So with school seemingly under control, Mittelstadt has focused on developing other parts of his game. He's paid attention to the little things, the details, including faceoffs and defensive play.

"Normally wherever I go I do pretty well with the puck and I’m able to make plays, but for me it's getting better defensively, getting better without the puck," Mittelstadt said.

Ah, yes. He does seem to do well with the puck wherever he goes. A new member to the U.S. National Junior Team, Mittelstadt didn't blend in during camp. He stood out.

While he's playing center for Minnesota, Motzko has put him at both center and wing for the U.S. The position doesn't really matter for Mittelstadt, who is confident wherever he is on the ice and able to make plays with whomever is on his line.

Remember those sick mitts? One of the things they get you is offensive versatility.

"He's one of the most dynamic players in the world at his age," said USA captain Joey Anderson, who at times in camp played on a line with Mittelstadt. "He's so great at creating space and his lateral movement is phenomenal and his vision, you know it makes it easy for me to be able to go to spaces and he finds me. And then once he passes the puck he gets moving again and gets himself open and just stuff like that. Making plays and more times than not he's in the right spot, too. You don’t have to worry about him being out of position, which is really fun."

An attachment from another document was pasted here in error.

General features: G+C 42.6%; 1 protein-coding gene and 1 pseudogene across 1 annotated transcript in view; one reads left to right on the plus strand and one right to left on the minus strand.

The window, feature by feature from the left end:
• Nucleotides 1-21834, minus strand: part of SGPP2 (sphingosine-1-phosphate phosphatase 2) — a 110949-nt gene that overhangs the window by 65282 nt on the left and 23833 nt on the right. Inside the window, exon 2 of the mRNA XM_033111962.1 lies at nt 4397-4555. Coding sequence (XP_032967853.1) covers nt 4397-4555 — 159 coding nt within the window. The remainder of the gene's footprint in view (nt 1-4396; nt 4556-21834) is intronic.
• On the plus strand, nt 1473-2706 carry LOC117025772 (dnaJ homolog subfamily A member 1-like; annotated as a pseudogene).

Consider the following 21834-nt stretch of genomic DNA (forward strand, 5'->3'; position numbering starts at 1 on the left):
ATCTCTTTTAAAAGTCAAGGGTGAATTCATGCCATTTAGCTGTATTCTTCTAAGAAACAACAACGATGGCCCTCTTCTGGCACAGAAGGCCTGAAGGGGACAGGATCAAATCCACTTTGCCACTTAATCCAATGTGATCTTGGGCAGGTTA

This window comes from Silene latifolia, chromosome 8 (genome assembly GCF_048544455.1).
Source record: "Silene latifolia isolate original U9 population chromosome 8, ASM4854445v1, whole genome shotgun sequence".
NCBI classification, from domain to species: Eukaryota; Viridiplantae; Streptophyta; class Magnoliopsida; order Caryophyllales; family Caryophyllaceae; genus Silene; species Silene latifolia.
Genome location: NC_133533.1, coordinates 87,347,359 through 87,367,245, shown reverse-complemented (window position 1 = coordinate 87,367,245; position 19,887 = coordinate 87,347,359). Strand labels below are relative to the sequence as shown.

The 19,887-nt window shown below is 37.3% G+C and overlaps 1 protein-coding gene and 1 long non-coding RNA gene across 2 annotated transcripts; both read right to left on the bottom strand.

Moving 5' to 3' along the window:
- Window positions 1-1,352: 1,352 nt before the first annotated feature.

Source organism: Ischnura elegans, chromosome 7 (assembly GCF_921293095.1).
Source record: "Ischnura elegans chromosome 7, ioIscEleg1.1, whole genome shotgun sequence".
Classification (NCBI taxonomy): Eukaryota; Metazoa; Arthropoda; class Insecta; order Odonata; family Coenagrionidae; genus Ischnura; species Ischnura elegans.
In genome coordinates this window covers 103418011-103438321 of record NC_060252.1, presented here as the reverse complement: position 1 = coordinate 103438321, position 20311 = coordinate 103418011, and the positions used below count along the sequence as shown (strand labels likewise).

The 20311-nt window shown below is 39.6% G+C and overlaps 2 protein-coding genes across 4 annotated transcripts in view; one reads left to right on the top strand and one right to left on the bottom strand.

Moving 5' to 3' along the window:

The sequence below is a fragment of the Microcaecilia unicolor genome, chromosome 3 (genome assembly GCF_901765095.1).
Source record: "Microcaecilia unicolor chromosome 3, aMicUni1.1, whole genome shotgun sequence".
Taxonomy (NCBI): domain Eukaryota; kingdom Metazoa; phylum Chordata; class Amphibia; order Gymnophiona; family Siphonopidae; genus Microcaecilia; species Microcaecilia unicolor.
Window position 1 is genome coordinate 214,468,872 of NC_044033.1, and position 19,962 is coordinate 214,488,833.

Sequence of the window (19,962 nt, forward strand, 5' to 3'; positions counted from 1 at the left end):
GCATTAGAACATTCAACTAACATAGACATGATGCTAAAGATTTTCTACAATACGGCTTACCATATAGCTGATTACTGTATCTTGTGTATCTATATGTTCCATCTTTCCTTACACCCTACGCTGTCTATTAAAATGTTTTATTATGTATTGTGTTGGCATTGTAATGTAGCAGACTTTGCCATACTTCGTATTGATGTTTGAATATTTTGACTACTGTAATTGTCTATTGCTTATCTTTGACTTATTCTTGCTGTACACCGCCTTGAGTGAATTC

That offense, it just comes naturally to Mitteldstadt, right?

"I mean maybe," he said with a slightly uncomfortable laugh at the question. "I think that's probably what I've always been best at. I've liked having the puck and playing with the puck so that's what I really enjoy. I'm working on other things that come around that."

But he's still working on his hands, too. Always working on his hands. He doesn't just coast on his strength. It became his strength largely from the time and effort he put into improving what already seemed to come to him naturally.

"I think that's probably the thing I've worked on the most," Mittelstadt said about his hands. "A lot of the players I watch, they have really good hands and are able to beat guys one-on-one. For me, that's what sets people apart.

"As you're moving up the levels I think guys who are always the best offensively, who are big scorers or big passers, are the guys who can beat someone one-on-one. So for me, working on my hands is probably one of the most important things that I do and I'm going to keep doing it and hopefully they keep getting better and hopefully I can beat guys."

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Team USA is hoping for that, too.

So are the fans in Buffalo.

Playing the World Juniors in Buffalo is a little bit of a mixed bag for Mittelstadt. Since he was drafted in June and attended development camp in July, he's been impressed with Sabres fans. He loves their energy and enthusiasm. He hopes they bring that same passion to watching the U.S. in the World Juniors.

But at the same time, Mittelstadt is cautious. He doesn't know what to expect playing for Team USA in the city that drafted him. More importantly, he doesn't want this to be about him. He doesn't want his status as a Sabres first-round draft choice to become a distraction from the goal at hand – winning a gold medal.

"I think no matter where you play this tournament it will be a blast and having it in Buffalo is a little bit of a cherry on top," Mittelstadt said. "For me though at the same time I think it's important to block out the distractions. Make sure I'm a member of the team and it doesn't get too much about me ...

"I try to kind of block that out and I usually think if I play my game and play well, most everything handles itself. I'm just going to try and go out there, have some fun and try to make some plays."